But Dr. James Giordano, chief of the neuroethics-studies program at the Pellegrino Center for Clinical Bioethics and professor of integrative physiology in the department of biochemistry at Georgetown University, thinks there are clear medicinal benefits. “The neurochemical effects of cannabinoids alter the transmission of neural impulses in brain regions responsible for processing both the sensory and emotional aspects of pain,” he says. “[They also] appear to help treatment and management of chronic pain, anxiety disorders, loss of appetite, and maybe even agitation and anger management disorders.”

While there is some evidence to support the use of medicinal marijuana, current scientific research is simply the tip of the cannabis iceberg.

Cannabinoid rising

So, if marijuana does have medicinal properties, can’t we identify the ‘good’ chemicals and synthesize them in measured doses for the treatment of specific conditions? Actually, we can, and we have. Dronabinol, a man-made form of THC, is a Schedule III drug — meaning, it’s available by prescription. But cannabinoid-type drugs aren’t perfect.

Some patients have said Marinol (a common brand name of dronabinol) produces a more acute psychedelic effect than cannabis. Doctors are trying to figure out if this has to do with the absence of the many non-THC cannabinoids that temper such a reaction in cannabis. “Determining how to harness the benefits while minimizing the risks still remains to be answered,” says Dr. Francesca Filbey, addiction researcher at the Center for Brain Health.

Recently, there’s been high demand for Charlotte’s Web, a strain of medical marijuana named after Charlotte Figi, a 5-year-old girl who suffered up to 300 grandmal seizures a week. Her mother decided to try medicinal marijuana as a last resort — two years later, Charlotte is mostly seizure free.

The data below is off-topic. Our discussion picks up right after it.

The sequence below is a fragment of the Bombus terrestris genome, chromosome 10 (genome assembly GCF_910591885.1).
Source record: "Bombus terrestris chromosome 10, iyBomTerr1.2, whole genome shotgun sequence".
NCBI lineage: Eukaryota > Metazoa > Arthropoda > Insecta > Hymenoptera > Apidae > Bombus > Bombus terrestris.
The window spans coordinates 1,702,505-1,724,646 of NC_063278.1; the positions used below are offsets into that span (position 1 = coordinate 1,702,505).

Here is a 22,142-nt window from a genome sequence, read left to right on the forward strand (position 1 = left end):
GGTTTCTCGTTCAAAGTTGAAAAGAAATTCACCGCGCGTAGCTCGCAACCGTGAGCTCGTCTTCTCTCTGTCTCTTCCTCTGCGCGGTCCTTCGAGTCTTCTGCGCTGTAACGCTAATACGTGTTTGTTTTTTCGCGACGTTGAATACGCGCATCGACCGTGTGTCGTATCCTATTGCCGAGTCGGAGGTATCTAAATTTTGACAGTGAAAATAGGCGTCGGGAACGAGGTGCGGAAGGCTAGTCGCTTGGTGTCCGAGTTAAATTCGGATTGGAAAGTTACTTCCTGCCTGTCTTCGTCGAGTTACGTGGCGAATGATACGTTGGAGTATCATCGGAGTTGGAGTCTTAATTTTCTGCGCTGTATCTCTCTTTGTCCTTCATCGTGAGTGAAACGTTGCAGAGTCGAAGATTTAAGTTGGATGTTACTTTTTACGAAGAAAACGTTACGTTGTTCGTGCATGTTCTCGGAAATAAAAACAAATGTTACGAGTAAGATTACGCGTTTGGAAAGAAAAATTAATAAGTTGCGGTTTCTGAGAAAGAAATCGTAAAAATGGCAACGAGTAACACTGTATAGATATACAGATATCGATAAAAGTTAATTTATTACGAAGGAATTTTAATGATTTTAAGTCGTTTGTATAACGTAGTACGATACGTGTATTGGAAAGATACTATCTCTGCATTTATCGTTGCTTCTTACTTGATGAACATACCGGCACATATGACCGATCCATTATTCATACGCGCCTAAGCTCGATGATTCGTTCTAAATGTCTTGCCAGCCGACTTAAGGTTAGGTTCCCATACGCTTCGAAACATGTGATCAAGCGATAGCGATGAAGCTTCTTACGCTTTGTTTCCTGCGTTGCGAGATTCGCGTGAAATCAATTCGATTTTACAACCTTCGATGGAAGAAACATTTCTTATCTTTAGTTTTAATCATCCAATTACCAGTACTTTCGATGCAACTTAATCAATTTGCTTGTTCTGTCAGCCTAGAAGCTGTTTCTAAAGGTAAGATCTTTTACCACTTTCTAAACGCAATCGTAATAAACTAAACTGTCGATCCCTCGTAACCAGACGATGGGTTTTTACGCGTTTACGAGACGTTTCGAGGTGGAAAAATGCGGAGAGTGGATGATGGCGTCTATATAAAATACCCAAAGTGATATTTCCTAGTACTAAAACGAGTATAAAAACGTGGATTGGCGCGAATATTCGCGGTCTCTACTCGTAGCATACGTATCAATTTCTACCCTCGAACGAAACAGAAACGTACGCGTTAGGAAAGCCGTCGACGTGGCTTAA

Unfortunately, medicinal cannabis use is overwhelmingly self- prescribed and therefore unregulated. “Dosage, frequency, delivery system and strain can make a huge difference in the therapeutic out- come,” says Dustin Sulak, founder and medical director of Interg8 Health, a medical-marijuana and alternative-medicine practice. “My practice strongly emphasizes education to help patients navigate all these options. Each patient is a unique case and requires an individualized approach.”

Neurology specialist Dr. Marc Schlosberg adds, “Some strains have a much higher percentage of cannabinoids, which might have therapeutic uses without the cognitive consequences.”

Stop anytime?

Few questions surrounding marijuana are as polarizing as the one about addiction and whether or not it’s even possible to become addicted to it. Marijuana doesn’t contain nicotine, the chemical that makes tobacco addictive, and addiction to it is mainly psycho- logical. Still, many marijuana pro- ponents point out that socially acceptable drugs like cigarettes and alcohol are more dangerous and addictive.